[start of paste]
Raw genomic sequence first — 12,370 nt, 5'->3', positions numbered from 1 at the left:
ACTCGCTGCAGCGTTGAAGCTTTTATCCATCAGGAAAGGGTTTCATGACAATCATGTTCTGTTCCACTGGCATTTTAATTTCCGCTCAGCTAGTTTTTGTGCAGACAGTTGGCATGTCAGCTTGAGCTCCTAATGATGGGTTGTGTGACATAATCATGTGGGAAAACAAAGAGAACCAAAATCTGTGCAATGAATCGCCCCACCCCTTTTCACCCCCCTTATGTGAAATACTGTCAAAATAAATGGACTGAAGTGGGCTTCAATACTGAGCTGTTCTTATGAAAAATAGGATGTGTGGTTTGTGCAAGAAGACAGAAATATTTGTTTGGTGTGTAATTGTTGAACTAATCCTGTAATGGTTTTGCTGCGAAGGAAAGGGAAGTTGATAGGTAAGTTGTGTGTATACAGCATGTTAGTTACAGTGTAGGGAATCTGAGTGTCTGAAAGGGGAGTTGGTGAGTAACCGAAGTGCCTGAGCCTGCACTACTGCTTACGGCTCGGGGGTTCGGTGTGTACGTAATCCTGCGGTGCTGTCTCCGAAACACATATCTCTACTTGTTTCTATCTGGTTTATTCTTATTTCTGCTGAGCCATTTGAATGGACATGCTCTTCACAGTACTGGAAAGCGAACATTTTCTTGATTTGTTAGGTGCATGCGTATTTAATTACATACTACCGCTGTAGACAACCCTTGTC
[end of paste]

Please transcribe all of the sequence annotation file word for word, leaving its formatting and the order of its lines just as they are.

Raw genomic sequence first — 12,370 nt, 5'->3', positions numbered from 1 at the left:
ACTCGCTGCAGCGTTGAAGCTTTTATCCATCAGGAAAGGGTTTCATGACAATCATGTTCTGTTCCACTGGCATTTTAATTTCCGCTCAGCTAGTTTTTGTGCAGACAGTTGGCATGTCAGCTTGAGCTCCTAATGATGGGTTGTGTGACATAATCATGTGGGAAAACAAAGAGAACCAAAATCTGTGCAATGAATCGCCCCACCCCTTTTCACCCCCCTTATGTGAAATACTGTCAAAATAAATGGACTGAAGTGGGCTTCAATACTGAGCTGTTCTTATGAAAAATAGGATGTGTGGTTTGTGCAAGAAGACAGAAATATTTGTTTGGTGTGTAATTGTTGAACTAATCCTGTAATGGTTTTGCTGCGAAGGAAAGGGAAGTTGATAGGTAAGTTGTGTGTATACAGCATGTTAGTTACAGTGTAGGGAATCTGAGTGTCTGAAAGGGGAGTTGGTGAGTAACCGAAGTGCCTGAGCCTGCACTACTGCTTACGGCTCGGGGGTTCGGTGTGTACGTAATCCTGCGGTGCTGTCTCCGAAACACATATCTCTACTTGTTTCTATCTGGTTTATTCTTATTTCTGCTGAGCCATTTGAATGGACATGCTCTTCACAGTACTGGAAAGCGAACATTTTCTTGATTTGTTAGGTGCATGCGTATTTAATTACATACTACCGCTGTAGACAACCCTTGTC